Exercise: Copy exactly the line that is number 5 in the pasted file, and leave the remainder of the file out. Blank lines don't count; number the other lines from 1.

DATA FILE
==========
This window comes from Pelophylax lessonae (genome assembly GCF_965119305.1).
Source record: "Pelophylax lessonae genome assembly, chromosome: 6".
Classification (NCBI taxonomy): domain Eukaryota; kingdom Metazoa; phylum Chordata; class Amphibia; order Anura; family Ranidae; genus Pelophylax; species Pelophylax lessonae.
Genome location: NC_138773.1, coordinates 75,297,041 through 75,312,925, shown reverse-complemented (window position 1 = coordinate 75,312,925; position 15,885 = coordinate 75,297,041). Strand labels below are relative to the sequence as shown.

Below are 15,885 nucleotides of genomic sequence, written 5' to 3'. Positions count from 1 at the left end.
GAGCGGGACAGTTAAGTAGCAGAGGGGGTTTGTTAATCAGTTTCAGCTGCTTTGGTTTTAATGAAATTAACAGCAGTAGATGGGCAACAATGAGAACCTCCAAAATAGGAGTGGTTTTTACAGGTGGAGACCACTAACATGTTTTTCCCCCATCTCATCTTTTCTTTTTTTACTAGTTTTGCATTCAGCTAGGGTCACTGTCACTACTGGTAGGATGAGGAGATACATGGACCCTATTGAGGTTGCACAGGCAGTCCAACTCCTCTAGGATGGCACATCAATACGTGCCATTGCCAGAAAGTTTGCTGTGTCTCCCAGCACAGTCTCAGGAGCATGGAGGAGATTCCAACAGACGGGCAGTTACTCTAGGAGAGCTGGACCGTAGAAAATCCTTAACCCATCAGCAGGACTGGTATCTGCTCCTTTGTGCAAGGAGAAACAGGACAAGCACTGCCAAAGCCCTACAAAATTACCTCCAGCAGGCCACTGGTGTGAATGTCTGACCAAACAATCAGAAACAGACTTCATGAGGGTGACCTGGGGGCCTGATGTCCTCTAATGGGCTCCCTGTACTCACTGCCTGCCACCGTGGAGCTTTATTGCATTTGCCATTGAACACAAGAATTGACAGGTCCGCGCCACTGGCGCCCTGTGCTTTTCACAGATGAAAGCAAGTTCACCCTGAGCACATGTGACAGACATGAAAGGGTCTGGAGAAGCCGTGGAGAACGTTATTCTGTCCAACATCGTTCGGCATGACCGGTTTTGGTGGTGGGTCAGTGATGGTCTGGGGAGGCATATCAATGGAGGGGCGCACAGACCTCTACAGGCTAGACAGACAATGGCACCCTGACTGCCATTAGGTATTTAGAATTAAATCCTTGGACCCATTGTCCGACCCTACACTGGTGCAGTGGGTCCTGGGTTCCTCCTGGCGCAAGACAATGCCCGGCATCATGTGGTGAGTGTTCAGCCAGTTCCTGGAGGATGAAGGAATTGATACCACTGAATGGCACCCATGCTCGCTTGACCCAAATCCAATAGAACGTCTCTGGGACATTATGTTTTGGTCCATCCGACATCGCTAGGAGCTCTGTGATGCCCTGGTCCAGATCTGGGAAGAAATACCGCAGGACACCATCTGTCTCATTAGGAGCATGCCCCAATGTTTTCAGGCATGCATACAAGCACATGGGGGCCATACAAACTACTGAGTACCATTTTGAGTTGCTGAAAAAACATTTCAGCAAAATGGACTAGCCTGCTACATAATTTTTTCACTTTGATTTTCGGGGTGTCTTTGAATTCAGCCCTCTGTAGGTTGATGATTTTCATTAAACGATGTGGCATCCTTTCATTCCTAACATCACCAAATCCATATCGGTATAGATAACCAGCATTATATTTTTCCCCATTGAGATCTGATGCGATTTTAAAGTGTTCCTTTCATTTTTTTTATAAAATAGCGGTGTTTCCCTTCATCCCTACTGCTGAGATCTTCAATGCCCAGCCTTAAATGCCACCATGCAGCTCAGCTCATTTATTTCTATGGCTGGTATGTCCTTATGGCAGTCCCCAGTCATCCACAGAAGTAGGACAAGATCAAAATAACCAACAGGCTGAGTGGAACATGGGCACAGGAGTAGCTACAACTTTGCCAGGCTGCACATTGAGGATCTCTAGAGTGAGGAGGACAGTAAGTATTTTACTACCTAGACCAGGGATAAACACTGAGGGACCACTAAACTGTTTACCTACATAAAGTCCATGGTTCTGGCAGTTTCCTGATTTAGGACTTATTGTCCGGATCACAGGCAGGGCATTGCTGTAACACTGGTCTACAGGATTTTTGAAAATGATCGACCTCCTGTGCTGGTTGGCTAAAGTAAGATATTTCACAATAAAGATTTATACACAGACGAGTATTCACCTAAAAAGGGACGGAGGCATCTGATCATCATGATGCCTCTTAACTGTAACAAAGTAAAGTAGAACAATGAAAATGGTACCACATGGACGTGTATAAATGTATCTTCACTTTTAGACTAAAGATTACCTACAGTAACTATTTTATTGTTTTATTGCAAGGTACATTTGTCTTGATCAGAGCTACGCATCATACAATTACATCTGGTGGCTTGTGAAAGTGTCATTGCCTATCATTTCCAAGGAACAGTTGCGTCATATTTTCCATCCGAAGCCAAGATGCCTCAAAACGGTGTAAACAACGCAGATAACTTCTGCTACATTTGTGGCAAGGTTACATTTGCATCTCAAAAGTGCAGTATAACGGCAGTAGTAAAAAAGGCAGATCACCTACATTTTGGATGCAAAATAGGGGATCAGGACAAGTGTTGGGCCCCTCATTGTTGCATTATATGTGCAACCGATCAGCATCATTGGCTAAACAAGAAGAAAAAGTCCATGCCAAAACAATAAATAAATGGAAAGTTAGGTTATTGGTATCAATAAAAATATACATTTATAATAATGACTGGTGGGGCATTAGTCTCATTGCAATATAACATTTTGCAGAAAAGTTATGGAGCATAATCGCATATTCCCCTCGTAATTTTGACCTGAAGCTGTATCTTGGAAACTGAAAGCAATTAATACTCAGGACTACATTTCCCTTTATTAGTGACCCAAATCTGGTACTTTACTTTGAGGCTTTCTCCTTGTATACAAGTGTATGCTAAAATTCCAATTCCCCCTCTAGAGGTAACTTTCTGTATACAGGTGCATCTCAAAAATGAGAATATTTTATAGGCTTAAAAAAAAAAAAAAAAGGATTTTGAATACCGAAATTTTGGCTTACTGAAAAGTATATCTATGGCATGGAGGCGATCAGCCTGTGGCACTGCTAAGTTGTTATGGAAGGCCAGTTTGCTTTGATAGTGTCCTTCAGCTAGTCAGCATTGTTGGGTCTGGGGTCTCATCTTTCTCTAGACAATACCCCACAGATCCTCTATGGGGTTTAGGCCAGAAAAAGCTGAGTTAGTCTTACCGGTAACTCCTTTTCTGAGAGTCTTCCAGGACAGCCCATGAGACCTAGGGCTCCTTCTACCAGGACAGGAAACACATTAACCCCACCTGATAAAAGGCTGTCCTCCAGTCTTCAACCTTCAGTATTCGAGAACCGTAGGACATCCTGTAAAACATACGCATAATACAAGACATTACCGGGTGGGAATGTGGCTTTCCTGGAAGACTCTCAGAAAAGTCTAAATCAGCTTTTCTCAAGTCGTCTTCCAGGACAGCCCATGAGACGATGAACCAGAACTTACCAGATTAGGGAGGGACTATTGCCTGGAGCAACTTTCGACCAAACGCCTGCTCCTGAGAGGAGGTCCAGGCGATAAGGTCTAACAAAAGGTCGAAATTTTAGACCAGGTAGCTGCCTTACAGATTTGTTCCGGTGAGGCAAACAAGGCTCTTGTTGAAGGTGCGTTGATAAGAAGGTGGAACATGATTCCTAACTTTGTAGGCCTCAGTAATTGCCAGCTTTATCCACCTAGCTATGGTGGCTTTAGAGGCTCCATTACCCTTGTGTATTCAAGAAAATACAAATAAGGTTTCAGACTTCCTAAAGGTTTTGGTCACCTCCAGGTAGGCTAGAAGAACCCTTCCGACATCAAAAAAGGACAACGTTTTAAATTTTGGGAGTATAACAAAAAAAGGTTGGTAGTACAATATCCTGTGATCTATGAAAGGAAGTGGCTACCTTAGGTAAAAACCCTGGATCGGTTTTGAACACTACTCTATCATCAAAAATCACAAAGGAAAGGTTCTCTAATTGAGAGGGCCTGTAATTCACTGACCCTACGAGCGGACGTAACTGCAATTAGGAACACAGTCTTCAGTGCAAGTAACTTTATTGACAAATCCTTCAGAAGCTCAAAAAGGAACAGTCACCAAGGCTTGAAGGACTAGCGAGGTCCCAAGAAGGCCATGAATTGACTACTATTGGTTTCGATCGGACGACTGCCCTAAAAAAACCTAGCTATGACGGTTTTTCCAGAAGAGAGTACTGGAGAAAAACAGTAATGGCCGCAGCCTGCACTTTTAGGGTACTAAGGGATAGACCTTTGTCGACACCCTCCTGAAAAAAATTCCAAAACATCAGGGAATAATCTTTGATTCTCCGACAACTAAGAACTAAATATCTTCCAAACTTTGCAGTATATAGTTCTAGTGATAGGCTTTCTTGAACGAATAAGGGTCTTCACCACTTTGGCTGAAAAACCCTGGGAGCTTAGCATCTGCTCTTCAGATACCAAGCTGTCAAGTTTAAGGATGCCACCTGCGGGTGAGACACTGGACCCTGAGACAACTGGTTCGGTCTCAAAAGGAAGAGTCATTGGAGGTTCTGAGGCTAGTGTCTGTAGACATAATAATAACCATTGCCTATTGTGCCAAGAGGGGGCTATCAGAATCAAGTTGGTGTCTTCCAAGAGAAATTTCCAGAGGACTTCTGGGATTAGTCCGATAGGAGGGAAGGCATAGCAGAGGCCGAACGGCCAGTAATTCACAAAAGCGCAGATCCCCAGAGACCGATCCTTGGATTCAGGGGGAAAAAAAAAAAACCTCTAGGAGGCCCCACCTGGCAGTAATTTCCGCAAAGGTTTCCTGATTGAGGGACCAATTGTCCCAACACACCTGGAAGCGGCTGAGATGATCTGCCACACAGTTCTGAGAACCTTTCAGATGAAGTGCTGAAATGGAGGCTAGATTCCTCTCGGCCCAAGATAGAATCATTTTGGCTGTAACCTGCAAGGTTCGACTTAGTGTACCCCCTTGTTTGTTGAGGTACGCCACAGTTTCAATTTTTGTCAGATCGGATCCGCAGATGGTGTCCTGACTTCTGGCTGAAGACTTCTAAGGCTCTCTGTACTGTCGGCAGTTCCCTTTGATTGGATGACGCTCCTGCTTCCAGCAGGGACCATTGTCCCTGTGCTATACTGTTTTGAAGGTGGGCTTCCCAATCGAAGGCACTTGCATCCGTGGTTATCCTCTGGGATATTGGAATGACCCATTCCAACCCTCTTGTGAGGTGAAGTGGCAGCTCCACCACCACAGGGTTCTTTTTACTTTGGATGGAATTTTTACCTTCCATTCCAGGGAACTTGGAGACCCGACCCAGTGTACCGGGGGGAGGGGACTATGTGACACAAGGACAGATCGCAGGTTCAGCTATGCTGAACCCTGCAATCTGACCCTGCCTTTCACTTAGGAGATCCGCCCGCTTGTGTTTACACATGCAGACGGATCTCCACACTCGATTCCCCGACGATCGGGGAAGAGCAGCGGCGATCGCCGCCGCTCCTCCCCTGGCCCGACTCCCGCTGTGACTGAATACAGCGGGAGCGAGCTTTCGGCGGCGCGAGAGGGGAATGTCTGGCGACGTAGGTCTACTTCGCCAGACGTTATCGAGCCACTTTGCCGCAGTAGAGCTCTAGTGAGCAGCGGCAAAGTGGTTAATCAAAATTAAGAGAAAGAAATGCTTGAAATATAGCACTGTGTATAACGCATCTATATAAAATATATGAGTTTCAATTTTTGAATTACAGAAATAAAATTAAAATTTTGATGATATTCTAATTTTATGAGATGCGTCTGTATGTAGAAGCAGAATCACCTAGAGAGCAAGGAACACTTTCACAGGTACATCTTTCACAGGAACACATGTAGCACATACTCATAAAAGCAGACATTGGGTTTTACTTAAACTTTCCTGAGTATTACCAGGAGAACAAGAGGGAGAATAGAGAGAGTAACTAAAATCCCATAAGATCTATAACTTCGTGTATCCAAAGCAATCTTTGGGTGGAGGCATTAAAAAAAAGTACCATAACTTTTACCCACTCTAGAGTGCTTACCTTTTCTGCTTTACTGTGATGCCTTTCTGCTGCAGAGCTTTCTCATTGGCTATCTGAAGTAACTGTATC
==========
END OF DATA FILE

Below are 15,885 nucleotides of genomic sequence, written 5' to 3'. Positions count from 1 at the left end.